There was further fighting along Gen. Butler's front, on the 18th, 19th, 20th, and 21st, with considerable loss on each side; but without decisive results. Gen. Terry's line was forced back on the 20th, but röestablished next day. And Gen. Kautz, who had been sent on a cavalry raid to cut the railroads leading southward and westward from Petersburg, acting with caution, achieved but a moderate success; cutting the Danville road at Coalfield, Powhattan, and Chula, but

failing to destroy the iron bridge at

* May 30–31.

[ocr errors]
[ocr errors]

Matoax, which was strongly guarded. He did a little harm also to the Lynchburg and Weldon road; making his way circuitously but safely thence” to City Point. Meantime, our fleet had had a difficult and dangerous task in fishing the James for torpedoes; by one of which, the small gunboat Com. Jones had been utterly destroyed,” and 50 of its crew killed or wounded. The gunboats Shoshonee and Brewster were likewise destroyed by explosions, but not of torpedoes.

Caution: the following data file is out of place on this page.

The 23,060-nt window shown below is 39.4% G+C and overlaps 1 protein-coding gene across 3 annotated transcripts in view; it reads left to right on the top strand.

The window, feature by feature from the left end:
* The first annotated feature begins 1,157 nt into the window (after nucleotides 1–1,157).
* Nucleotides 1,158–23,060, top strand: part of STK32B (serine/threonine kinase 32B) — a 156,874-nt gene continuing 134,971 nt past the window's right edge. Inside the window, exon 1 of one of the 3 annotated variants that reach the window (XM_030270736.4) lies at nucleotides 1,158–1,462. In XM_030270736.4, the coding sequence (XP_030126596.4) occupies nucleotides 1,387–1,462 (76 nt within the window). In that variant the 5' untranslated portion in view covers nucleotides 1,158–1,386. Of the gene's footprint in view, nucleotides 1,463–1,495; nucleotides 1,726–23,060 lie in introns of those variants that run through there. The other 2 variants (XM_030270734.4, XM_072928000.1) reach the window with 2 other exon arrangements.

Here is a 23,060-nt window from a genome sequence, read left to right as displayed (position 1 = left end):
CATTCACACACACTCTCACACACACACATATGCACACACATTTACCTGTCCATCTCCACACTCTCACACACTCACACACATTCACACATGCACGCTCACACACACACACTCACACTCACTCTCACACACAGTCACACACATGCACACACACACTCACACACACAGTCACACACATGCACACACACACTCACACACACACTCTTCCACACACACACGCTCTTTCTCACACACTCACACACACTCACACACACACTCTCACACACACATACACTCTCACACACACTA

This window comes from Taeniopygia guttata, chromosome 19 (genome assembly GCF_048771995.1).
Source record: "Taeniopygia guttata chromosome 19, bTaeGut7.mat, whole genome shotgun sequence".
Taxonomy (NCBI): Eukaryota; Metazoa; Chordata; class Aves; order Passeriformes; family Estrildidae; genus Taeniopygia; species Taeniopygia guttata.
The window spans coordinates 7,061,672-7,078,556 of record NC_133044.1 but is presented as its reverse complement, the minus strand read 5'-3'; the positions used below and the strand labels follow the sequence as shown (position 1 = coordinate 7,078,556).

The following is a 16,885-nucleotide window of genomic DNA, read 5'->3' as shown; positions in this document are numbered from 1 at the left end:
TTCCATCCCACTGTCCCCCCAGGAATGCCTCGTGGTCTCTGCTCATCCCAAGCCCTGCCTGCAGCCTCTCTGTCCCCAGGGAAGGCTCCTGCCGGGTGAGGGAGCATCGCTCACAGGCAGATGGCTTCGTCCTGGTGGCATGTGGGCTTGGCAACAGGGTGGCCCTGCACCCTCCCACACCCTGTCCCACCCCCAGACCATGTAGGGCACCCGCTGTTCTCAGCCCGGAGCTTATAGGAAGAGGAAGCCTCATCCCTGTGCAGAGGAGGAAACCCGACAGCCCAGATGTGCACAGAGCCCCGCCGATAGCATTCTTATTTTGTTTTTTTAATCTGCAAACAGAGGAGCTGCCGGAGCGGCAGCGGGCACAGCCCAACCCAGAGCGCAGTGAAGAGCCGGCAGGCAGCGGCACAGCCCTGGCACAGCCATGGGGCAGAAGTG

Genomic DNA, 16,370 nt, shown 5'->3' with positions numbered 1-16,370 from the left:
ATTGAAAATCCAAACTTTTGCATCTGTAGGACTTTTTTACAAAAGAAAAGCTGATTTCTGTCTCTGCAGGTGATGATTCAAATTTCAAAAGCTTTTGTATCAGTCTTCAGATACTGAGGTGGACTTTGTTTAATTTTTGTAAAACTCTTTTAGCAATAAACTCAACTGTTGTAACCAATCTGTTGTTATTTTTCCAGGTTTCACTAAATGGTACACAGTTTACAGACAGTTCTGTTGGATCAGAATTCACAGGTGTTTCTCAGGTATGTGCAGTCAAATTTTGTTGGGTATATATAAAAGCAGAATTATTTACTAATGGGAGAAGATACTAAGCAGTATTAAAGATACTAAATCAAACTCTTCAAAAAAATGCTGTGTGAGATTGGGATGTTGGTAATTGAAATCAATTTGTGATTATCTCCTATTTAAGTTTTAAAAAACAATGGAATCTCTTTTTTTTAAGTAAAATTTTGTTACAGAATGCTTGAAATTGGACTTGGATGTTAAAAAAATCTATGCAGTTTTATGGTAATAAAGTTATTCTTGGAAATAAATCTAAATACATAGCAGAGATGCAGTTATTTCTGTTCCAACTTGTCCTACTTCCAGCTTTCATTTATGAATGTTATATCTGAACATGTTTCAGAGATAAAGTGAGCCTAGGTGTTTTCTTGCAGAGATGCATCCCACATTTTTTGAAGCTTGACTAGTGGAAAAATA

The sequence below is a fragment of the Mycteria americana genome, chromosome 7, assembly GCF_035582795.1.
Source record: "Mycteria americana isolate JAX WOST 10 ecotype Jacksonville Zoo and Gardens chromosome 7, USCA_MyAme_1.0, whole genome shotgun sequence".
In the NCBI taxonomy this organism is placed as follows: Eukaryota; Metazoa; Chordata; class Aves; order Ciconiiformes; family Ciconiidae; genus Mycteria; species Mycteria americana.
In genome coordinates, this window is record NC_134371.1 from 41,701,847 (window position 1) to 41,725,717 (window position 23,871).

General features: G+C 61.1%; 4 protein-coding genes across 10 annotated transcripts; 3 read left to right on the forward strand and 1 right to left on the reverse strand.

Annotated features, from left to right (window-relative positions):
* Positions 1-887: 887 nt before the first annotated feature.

Gen. Grant's flanking advance from Spottsylvania to the North Anna was admirably planned and executed without loss—a single blow aimed by IIill at the front of Wright's (6th) corps, just before it started” to cover the movement, being easily repelled. I3ut, as our movement was easily detected from the higher ground held by Lee, and as his position covered the direct and best road leading straight to Tichmond, compelling Grant to make a considerable detour eastward and move by inferior roads, it was inevitable on our part that, on approaching” the North Anna, near the crossing of the Fredericksburg railroad, our army should find its old antagonist planted across that stream, in an admirable position, cowering the Central road (on which Breckinridge, having beaten Sigel in the Valley, was now hurrying down to röenforce Lee), and prepared to dispute resolutely its farther advance.

Warren, on our right, crossed that afternoon at Jericho ford, the enemy being in slender force in his immediate presence; but they were very soon strengthened, and an attack in

[ocr errors]